SINCE 2010-2014
But mostly I just stand in the dark field,
in the middle of the world, breathing — Mary Oliver, What Is There Beyond Knowing
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Summer for prose and lemons, for nakedness and languor,
for the eternal idleness of the imagined return,
for rare flutes and bare feet, and the August bedroom
of tangled sheets and the Sunday salt, ah violin!

When I press summer dusks together, it is
a month of street accordions and sprinklers
laying the dust, small shadows running from me.

It is music opening and closing, Italia mia, on Bleecker,
ciao, Antonio, and the water-cries of children
tearing the rose-coloured sky in streams of paper;
it is dusk in the nostrils and the smell of water
down littered streets that lead you to no water,
and gathering islands and lemons in the mind.

There is the Hudson, like the sea aflame.
I would undress you in the summer heat,
and laugh and dry your damp flesh if you came.

"Bleecker Street, Summer," Derek Walcott
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I must have a body; it is a moral necessity, a requirement or an “exigency.” In the first place I must have a body because there is obscurity within me. Already with this first argument, Leibniz’s originality is enormous. He is not simply saying that the body explains what is obscure in the mind. On the contrary, the mind itself is obscure, the depth of the mind is dark, and it is this dark nature that explains and requires a body. Gilles Deleuze, The Fold: Leibniz and the Baroque (trans. D Smith)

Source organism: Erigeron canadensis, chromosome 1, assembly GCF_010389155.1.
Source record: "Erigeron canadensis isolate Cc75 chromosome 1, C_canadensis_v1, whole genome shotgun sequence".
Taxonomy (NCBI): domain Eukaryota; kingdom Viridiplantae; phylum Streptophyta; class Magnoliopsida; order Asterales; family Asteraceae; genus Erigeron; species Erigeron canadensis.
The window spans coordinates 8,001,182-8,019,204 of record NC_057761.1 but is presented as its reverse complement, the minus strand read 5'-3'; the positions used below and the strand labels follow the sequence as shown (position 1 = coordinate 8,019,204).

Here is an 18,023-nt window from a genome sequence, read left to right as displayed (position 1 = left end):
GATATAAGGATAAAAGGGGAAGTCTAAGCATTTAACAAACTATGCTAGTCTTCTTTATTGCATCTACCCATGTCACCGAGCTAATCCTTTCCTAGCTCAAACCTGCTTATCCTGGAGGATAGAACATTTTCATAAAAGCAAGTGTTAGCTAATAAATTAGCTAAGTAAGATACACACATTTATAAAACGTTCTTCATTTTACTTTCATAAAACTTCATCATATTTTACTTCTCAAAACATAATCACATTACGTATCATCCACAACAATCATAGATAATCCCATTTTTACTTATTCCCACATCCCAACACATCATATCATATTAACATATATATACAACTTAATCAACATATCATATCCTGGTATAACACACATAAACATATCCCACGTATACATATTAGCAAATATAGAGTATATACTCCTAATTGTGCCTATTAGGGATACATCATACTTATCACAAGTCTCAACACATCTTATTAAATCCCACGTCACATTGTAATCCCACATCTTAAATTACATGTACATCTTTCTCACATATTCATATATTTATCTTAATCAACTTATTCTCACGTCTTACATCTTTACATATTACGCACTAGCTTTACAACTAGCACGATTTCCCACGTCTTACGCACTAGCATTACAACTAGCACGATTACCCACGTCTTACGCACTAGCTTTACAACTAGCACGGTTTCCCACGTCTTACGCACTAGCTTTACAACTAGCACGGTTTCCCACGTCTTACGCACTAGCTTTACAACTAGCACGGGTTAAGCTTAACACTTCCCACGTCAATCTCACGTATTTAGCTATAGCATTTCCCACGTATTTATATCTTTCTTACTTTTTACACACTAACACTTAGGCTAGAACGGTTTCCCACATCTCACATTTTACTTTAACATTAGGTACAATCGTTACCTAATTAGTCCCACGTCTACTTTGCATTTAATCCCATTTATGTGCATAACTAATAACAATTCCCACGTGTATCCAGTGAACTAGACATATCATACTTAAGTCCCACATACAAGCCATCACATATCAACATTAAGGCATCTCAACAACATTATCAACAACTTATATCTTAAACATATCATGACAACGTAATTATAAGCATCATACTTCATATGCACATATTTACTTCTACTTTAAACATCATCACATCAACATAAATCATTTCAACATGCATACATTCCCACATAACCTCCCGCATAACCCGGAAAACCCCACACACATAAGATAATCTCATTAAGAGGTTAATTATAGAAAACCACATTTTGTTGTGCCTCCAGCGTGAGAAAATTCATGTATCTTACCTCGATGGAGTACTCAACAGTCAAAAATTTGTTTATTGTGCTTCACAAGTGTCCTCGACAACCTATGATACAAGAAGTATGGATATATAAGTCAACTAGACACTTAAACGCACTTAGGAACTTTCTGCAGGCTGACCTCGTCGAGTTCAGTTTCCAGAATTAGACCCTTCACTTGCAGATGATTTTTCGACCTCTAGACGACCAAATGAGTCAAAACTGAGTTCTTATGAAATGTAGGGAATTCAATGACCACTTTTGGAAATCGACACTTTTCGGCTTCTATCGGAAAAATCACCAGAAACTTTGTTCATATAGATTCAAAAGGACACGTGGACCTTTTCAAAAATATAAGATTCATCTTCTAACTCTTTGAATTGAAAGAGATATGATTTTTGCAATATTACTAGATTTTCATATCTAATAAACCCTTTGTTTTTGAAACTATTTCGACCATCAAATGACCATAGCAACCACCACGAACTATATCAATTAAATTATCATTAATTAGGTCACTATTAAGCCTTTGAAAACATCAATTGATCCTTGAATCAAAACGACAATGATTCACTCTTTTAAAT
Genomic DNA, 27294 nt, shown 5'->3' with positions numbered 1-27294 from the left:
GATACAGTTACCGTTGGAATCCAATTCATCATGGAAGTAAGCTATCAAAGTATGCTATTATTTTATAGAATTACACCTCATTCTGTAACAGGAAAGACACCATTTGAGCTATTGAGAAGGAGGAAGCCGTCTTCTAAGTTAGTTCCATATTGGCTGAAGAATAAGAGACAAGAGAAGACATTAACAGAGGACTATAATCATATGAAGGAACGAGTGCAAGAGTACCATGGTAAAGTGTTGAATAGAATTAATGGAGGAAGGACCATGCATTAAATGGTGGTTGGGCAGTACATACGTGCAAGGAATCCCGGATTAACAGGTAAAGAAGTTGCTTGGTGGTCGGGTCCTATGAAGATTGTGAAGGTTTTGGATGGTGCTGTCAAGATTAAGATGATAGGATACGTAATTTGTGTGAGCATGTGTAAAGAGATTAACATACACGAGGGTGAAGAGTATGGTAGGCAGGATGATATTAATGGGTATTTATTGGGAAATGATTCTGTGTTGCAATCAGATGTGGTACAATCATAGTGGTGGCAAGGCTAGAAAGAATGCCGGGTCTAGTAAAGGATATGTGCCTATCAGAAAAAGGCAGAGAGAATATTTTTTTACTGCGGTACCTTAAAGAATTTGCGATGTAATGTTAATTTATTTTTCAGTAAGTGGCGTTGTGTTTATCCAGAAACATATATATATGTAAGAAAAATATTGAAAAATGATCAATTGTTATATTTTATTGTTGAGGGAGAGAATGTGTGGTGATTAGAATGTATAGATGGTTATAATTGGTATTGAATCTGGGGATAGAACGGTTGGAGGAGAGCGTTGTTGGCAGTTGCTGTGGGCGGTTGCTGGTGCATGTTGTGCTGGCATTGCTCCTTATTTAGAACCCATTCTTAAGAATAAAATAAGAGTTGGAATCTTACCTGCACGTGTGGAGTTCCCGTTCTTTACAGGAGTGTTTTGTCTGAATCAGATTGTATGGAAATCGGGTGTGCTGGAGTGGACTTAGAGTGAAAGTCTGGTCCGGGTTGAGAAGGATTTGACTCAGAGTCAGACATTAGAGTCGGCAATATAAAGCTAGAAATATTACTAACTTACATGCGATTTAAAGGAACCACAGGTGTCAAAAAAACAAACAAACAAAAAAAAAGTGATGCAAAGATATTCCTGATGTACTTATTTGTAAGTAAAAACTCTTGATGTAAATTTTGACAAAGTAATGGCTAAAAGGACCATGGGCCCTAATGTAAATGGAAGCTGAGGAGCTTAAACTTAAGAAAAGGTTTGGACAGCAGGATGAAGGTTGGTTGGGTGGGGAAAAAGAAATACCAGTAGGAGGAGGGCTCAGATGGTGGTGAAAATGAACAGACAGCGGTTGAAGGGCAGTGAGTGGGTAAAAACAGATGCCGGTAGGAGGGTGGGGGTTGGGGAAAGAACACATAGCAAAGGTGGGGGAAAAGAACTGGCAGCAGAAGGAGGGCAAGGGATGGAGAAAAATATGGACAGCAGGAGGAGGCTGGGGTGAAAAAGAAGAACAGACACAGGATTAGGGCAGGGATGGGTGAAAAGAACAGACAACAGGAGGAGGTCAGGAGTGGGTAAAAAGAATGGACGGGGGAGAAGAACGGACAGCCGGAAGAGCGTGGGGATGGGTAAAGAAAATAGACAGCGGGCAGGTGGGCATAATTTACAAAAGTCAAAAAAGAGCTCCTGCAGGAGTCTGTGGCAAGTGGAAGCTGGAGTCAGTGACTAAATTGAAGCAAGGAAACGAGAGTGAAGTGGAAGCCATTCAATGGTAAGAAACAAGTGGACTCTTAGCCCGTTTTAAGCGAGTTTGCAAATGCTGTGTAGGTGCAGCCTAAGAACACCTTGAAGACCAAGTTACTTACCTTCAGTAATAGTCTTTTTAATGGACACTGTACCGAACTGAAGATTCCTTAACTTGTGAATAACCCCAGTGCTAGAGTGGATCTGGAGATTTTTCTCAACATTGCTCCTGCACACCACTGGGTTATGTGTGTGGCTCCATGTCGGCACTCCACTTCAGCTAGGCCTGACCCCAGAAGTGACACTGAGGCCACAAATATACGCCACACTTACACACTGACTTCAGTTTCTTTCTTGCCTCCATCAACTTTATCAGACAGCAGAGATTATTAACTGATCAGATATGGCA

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An inscription on one of the frontier posts of the contemporary age, ‘In the future there’ll be no frontiers’, has already come true in art — it came true at the very beginning. A universal work is one which, translated into another language and another age, translated into the language of another age — least of all then — loses nothing. Having given everything to its own age and land, it gives everything once again to all lands and all ages. Having revealed its own place and age, up to the furthest bounds, it boundlessly reveals all that is not-place, not-age: for all ages. Marina Tsvetaeva, ‘The Poet and Time’ (trans. A Livingstone)
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Would You Just Would You Please


One lover has forgotten
that the strain without which it cannot be held
in place is equal to the force
with which it was pressed together

It seemed lovelike
so the lover said it, and said it
and said it

said it said it said it

not only at candlelit dinner by the river but
at the bookshop at the traffic lights at the
sink washing Japanese sweet potatoes

at bedtime at dawn (whispered) at morning
tea afternoon tea and once at the end of a large
seductive bottle
of Italian mineral water

And the other lover begged with distress
equal to the force without which
it cannot hold

Would you just would you please
stop saying it

this is daniel, a poet. he writes for thistle magazine through an epistolary series entitled a castle of books. daniel: a soul i could not do without and a friend.

for everything else, thank you. 

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There is still one more